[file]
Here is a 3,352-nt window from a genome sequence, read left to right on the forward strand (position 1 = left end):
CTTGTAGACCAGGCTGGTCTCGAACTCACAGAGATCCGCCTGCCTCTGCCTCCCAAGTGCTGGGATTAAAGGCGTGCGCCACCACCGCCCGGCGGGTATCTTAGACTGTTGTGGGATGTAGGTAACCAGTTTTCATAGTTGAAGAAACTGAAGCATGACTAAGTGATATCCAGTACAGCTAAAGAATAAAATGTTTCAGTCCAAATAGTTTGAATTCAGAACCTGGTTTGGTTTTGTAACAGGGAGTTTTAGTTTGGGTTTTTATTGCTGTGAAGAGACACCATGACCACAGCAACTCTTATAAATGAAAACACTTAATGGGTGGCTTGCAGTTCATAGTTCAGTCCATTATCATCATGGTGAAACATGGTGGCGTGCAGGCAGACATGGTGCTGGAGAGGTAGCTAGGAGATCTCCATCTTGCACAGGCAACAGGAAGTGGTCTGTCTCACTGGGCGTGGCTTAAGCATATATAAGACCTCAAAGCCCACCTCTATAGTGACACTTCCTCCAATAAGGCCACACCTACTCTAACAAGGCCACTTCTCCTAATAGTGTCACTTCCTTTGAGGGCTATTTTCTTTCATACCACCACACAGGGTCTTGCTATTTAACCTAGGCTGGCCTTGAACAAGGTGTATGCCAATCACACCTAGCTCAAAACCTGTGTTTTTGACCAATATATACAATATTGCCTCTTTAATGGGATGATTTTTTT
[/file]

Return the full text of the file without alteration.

Here is a 3,352-nt window from a genome sequence, read left to right on the forward strand (position 1 = left end):
CTTGTAGACCAGGCTGGTCTCGAACTCACAGAGATCCGCCTGCCTCTGCCTCCCAAGTGCTGGGATTAAAGGCGTGCGCCACCACCGCCCGGCGGGTATCTTAGACTGTTGTGGGATGTAGGTAACCAGTTTTCATAGTTGAAGAAACTGAAGCATGACTAAGTGATATCCAGTACAGCTAAAGAATAAAATGTTTCAGTCCAAATAGTTTGAATTCAGAACCTGGTTTGGTTTTGTAACAGGGAGTTTTAGTTTGGGTTTTTATTGCTGTGAAGAGACACCATGACCACAGCAACTCTTATAAATGAAAACACTTAATGGGTGGCTTGCAGTTCATAGTTCAGTCCATTATCATCATGGTGAAACATGGTGGCGTGCAGGCAGACATGGTGCTGGAGAGGTAGCTAGGAGATCTCCATCTTGCACAGGCAACAGGAAGTGGTCTGTCTCACTGGGCGTGGCTTAAGCATATATAAGACCTCAAAGCCCACCTCTATAGTGACACTTCCTCCAATAAGGCCACACCTACTCTAACAAGGCCACTTCTCCTAATAGTGTCACTTCCTTTGAGGGCTATTTTCTTTCATACCACCACACAGGGTCTTGCTATTTAACCTAGGCTGGCCTTGAACAAGGTGTATGCCAATCACACCTAGCTCAAAACCTGTGTTTTTGACCAATATATACAATATTGCCTCTTTAATGGGATGATTTTTTT